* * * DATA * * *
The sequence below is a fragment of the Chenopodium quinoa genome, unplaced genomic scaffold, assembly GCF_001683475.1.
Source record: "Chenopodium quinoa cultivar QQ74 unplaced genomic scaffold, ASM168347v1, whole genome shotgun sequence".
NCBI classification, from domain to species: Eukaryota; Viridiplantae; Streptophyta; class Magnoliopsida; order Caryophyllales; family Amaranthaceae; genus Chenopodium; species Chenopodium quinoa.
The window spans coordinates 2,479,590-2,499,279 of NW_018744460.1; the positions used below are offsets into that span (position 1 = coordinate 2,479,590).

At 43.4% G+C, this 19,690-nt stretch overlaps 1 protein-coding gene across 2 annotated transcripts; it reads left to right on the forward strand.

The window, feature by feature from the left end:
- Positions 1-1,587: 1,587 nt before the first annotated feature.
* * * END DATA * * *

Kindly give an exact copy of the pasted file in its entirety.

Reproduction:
The sequence below is a fragment of the Chenopodium quinoa genome, unplaced genomic scaffold, assembly GCF_001683475.1.
Source record: "Chenopodium quinoa cultivar QQ74 unplaced genomic scaffold, ASM168347v1, whole genome shotgun sequence".
NCBI classification, from domain to species: Eukaryota; Viridiplantae; Streptophyta; class Magnoliopsida; order Caryophyllales; family Amaranthaceae; genus Chenopodium; species Chenopodium quinoa.
The window spans coordinates 2,479,590-2,499,279 of NW_018744460.1; the positions used below are offsets into that span (position 1 = coordinate 2,479,590).

At 43.4% G+C, this 19,690-nt stretch overlaps 1 protein-coding gene across 2 annotated transcripts; it reads left to right on the forward strand.

The window, feature by feature from the left end:
- Positions 1-1,587: 1,587 nt before the first annotated feature.